As we have highlighted in other sections, the automated advice sector in the EU is less developed than in some other jurisdictions, particularly when compared to North America. Our experience suggests that a lack of regulatory clarity around the classification of robo-advice services is holding back investment in anything but the most cursory of services in the EU. As well as holding back the development of the sector, this situation stops providers well short of being able to provide any meaningful insight, education or guidance. We therefore encourage the Joint Committee (and legislators) to provide the clarity that would allow portals to offer contextual information, education and customised guidance for potential investors prior to any sales process and formal advice process being offered.

Additionally, the Joint Committee should take into account demographic considerations around the use of automated services. Specifically, as described in a recent wealth management report from Capgemini, individuals under 40 years of age tended to have a lower level of confidence or trust in their wealth manager and associated firm compared to their older counterparts. The same report found that those in that same younger age bracket were also more likely to use automated advisory services and place a premium on the digital offering from their firm. (United States Wealth Report, December 2015, www.us-wealthreport.com)
While we generally agree with the benefits that the Joint Committee outlined in the DP, we recommend it consider three further benefits:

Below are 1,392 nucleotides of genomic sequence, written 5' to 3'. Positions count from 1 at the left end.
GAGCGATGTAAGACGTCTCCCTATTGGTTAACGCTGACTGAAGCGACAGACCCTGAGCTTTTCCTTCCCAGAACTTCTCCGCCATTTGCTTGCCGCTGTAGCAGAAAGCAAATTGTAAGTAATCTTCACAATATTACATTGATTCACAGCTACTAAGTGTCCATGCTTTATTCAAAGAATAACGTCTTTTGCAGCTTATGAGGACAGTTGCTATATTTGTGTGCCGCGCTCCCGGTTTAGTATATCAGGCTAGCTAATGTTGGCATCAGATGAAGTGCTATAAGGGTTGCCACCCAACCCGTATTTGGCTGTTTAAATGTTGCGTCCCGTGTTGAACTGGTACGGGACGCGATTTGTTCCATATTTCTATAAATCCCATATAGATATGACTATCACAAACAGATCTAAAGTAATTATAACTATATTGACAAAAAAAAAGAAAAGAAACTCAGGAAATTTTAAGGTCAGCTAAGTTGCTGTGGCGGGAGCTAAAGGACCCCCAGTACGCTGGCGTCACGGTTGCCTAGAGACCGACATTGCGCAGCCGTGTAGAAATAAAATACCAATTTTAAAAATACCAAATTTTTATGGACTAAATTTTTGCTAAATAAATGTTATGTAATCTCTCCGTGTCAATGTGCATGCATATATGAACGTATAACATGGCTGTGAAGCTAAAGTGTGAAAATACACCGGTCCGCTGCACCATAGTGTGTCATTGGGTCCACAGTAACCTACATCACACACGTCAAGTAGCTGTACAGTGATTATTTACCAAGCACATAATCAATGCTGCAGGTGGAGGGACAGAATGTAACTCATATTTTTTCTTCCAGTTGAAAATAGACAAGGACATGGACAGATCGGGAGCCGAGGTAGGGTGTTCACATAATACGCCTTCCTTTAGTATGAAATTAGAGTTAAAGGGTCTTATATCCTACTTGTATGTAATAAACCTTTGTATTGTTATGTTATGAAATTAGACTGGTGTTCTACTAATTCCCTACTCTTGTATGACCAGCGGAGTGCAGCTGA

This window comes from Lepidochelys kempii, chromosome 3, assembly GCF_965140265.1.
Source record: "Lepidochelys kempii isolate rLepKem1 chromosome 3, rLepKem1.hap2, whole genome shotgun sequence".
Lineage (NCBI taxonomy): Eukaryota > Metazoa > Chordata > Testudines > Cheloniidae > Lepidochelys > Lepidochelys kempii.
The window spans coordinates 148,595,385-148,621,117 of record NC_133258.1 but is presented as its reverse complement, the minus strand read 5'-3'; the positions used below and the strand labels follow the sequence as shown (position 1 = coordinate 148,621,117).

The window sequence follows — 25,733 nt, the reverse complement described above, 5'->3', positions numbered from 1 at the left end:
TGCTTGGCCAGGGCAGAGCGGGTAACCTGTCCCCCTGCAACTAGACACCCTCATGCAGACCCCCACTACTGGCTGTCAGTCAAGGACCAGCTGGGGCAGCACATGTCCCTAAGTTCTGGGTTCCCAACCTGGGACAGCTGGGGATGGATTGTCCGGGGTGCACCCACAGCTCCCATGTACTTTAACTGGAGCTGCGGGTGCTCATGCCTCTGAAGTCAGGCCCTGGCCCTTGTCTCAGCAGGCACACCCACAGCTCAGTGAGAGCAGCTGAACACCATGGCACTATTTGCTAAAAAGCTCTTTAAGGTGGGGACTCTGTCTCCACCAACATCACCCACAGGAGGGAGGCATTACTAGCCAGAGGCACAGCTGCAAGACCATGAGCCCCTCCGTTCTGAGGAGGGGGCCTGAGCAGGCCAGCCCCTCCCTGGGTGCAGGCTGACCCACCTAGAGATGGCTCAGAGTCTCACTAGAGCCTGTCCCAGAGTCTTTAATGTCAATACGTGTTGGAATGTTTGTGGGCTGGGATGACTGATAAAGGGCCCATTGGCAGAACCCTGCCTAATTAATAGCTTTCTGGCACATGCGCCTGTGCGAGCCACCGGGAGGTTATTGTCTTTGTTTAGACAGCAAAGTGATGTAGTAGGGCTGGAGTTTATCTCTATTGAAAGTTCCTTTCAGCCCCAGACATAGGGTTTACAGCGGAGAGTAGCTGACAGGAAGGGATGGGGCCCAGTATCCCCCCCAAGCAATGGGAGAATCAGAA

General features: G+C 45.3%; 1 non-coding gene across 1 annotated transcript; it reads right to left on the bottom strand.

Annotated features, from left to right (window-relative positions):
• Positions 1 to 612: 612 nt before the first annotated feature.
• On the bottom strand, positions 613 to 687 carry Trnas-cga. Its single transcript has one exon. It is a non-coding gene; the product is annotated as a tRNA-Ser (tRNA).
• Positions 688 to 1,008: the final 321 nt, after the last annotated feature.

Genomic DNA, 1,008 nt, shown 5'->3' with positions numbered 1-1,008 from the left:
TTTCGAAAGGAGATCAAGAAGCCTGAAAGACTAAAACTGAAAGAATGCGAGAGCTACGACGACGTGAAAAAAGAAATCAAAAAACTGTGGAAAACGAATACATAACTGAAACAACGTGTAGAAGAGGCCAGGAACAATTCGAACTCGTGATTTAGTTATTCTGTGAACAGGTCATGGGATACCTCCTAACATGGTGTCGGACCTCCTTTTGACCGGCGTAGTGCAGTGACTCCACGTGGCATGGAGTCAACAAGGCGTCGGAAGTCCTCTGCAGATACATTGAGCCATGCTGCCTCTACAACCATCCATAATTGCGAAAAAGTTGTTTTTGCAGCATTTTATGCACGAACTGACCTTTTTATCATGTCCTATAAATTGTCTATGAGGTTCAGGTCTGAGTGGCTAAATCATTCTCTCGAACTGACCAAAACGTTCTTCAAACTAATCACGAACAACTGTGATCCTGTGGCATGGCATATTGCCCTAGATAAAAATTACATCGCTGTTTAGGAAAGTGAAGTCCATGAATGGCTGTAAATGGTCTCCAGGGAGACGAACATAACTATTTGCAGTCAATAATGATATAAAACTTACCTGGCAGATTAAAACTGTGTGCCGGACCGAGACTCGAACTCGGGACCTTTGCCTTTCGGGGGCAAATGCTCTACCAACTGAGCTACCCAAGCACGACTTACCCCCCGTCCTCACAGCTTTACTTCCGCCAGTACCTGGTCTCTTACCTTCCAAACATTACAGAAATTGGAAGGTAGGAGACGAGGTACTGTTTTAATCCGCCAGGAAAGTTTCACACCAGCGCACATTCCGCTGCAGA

• First, educational value. Levels of financial literacy in the population are generally low and, regardless of whether the person ultimately takes formal advice, using robo-advice or guidance services potentially has educational benefits for consumers. We believe that simple to use, accessible websites can allow investors to receive examples of different investment options open to them and enable them to either make a more suitable investment decision or realise that it would be worth seeking more tailored advice.

• Second, technology enables investors to move away from the idea that choices about investments and financial advice are a one-time event. We believe that investors need to be able to – and should be encouraged to – stop seeing financial planning and advice as something that happens only as a one-off (i.e. a decision that is made once and then forgotten about). Instead, advances in information technology and well-designed websites now make it much easier to maintain a continual engagement and access to information about the performance of investments and initiate changes over time whenever desired or necessary.